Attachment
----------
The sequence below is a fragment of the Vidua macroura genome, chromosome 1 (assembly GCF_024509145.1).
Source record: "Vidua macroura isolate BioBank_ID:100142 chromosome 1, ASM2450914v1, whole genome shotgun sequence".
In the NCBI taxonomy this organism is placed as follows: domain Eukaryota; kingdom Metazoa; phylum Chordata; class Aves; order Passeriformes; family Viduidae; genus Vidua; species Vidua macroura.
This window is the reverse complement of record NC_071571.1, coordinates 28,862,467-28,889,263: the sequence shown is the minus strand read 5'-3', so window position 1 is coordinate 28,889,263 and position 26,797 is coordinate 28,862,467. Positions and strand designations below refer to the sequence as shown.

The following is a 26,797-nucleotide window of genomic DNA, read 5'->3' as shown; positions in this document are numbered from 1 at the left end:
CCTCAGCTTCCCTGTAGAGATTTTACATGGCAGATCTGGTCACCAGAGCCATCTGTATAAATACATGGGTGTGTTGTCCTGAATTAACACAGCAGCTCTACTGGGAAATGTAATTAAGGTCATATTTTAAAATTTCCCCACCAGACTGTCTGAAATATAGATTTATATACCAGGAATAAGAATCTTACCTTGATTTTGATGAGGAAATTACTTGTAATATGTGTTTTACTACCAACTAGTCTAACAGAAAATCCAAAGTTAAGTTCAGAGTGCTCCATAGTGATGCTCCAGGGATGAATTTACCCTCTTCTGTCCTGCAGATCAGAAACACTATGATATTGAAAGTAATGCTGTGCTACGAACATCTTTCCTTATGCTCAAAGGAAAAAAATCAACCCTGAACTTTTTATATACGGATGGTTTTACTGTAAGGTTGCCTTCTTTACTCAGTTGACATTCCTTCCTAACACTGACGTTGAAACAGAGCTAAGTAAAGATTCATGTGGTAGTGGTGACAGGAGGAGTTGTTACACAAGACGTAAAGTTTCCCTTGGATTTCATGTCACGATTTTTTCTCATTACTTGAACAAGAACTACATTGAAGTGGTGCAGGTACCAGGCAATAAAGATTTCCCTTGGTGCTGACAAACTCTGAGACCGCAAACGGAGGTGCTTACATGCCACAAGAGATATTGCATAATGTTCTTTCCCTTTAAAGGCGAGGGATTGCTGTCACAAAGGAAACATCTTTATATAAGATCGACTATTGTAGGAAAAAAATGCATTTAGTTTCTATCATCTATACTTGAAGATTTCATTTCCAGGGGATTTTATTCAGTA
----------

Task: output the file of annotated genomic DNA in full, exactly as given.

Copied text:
The sequence below is a fragment of the Vidua macroura genome, chromosome 1 (assembly GCF_024509145.1).
Source record: "Vidua macroura isolate BioBank_ID:100142 chromosome 1, ASM2450914v1, whole genome shotgun sequence".
In the NCBI taxonomy this organism is placed as follows: domain Eukaryota; kingdom Metazoa; phylum Chordata; class Aves; order Passeriformes; family Viduidae; genus Vidua; species Vidua macroura.
This window is the reverse complement of record NC_071571.1, coordinates 28,862,467-28,889,263: the sequence shown is the minus strand read 5'-3', so window position 1 is coordinate 28,889,263 and position 26,797 is coordinate 28,862,467. Positions and strand designations below refer to the sequence as shown.

The following is a 26,797-nucleotide window of genomic DNA, read 5'->3' as shown; positions in this document are numbered from 1 at the left end:
CCTCAGCTTCCCTGTAGAGATTTTACATGGCAGATCTGGTCACCAGAGCCATCTGTATAAATACATGGGTGTGTTGTCCTGAATTAACACAGCAGCTCTACTGGGAAATGTAATTAAGGTCATATTTTAAAATTTCCCCACCAGACTGTCTGAAATATAGATTTATATACCAGGAATAAGAATCTTACCTTGATTTTGATGAGGAAATTACTTGTAATATGTGTTTTACTACCAACTAGTCTAACAGAAAATCCAAAGTTAAGTTCAGAGTGCTCCATAGTGATGCTCCAGGGATGAATTTACCCTCTTCTGTCCTGCAGATCAGAAACACTATGATATTGAAAGTAATGCTGTGCTACGAACATCTTTCCTTATGCTCAAAGGAAAAAAATCAACCCTGAACTTTTTATATACGGATGGTTTTACTGTAAGGTTGCCTTCTTTACTCAGTTGACATTCCTTCCTAACACTGACGTTGAAACAGAGCTAAGTAAAGATTCATGTGGTAGTGGTGACAGGAGGAGTTGTTACACAAGACGTAAAGTTTCCCTTGGATTTCATGTCACGATTTTTTCTCATTACTTGAACAAGAACTACATTGAAGTGGTGCAGGTACCAGGCAATAAAGATTTCCCTTGGTGCTGACAAACTCTGAGACCGCAAACGGAGGTGCTTACATGCCACAAGAGATATTGCATAATGTTCTTTCCCTTTAAAGGCGAGGGATTGCTGTCACAAAGGAAACATCTTTATATAAGATCGACTATTGTAGGAAAAAAATGCATTTAGTTTCTATCATCTATACTTGAAGATTTCATTTCCAGGGGATTTTATTCAGTA